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Complicated Probate case... sigh

edited 14 June 2019 at 4:05PM in Deaths, Funerals & Probate
127 replies 7.8K views


  • edited 15 June 2019 at 11:19PM
    Adams18Adams18 Forumite
    109 posts
    edited 15 June 2019 at 11:19PM
    It is looking like the 25% is after 80k paid off so only 20k off the 25% share.


    60K off of my moms share, and 20k off of dad's potential estate.
  • Adams18Adams18 Forumite
    109 posts
    theoretica wrote: »
    So at the moment, you have a house worth £500k with claims against it for £80k by the bank and up to £105k by the partner - and complications about who can access what, when.

    The bank are going to get their £80k - they can get it the easy way by you paying it, or they can get it the hard way by repossessing. If they repossess they would have charges and little motivation to get the very best price so this would probably be a financially poor decision - you and your mother could well lose lot of money going that route.

    Is the partner claiming the whole or a portion of your father's estate?

    Precisely as you say, risk the bank selling at an unfavourable price, or try and take back control myself by paying up and figuring out whether to sell or keep on my terms.

    She is claiming for the entire 25%.
  • Adams18Adams18 Forumite
    109 posts
    xylophone wrote: »
    The banks were happy to allow you to deal with your father's affairs even though you have not applied to be the PR?

    Was the house originally wholly owned by your mother but she permitted your father to borrow £80,000 using the property as security?

    The divorce settlement allowed him 25% of the value of the property on your mother's death or re-marriage?

    For the past two years you have been using this money to pay the interest owed by your father? Or you are holding the money in a separate account to meet (partially) the repayment of the £80,000?

    Yes the bank gave it to me as I gave them full documentation on who I was (birth certificate), I believe in these situations where there is little money in the deceased account the bank is flexible... UK laws on property and trusts in respect to probate and estates if far more stringent.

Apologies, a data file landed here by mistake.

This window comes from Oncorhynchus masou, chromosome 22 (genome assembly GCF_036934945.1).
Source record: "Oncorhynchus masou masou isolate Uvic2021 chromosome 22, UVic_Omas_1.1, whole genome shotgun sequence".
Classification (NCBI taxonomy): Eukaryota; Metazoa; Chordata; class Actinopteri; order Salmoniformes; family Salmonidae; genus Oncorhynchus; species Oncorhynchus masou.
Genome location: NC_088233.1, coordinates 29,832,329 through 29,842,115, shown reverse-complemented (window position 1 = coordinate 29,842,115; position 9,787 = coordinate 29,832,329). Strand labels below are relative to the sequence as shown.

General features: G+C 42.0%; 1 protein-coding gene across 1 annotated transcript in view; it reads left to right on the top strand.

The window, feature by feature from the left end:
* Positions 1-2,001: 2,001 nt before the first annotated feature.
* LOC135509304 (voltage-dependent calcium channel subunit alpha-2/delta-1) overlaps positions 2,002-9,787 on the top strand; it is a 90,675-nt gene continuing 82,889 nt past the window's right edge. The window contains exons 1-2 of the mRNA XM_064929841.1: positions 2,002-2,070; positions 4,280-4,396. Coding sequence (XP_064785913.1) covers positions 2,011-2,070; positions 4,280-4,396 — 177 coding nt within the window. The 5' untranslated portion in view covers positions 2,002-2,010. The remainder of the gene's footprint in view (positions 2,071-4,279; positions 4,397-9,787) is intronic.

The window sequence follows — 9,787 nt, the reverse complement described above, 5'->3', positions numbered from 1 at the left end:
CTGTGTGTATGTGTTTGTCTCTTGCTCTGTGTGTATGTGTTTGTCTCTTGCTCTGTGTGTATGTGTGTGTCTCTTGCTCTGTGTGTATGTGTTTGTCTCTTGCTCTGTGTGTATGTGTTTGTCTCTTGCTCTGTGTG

They flexible with giving away money to those who request it in the event of someone passing away provided they sign an indemnity form meaning if it is found that you weren't who you claimed to be or that you were NOT authorised to take money out of the deceased bank accounts you must return it or face prosecution.

    The house never belonged to my mom prior... my father bought it, owned it, took out the mortgage, my mom couldnt even read or speak english at that point in time she just came to the country. Father had been here 15 years prior.

    Property was transferred to my mom in 1998, then transferred into joint names in 2004 regarding legal ownership. And the beneficial interest (the equity) was split 25% to my dad and 75% to my mom, but my dad only gets paid if the house is sold, if my mom remarries or if my mom dies.

    I haven't used any money to pay the mortgage interest payments except what I have been earning from my job. I've been paying for 6 years since I started working.
  • Adams18Adams18 Forumite
    109 posts
    After listening to everyones viewpoints it seems paying up and then dealing with the claimant/25% as things unfold more seems the way to go.

    Letting the bank sell the house is risky, have no clue what they would sell it for... I know it wouldn't be something silly because they have a duty to sell for a reasonable price... but will always be below market value.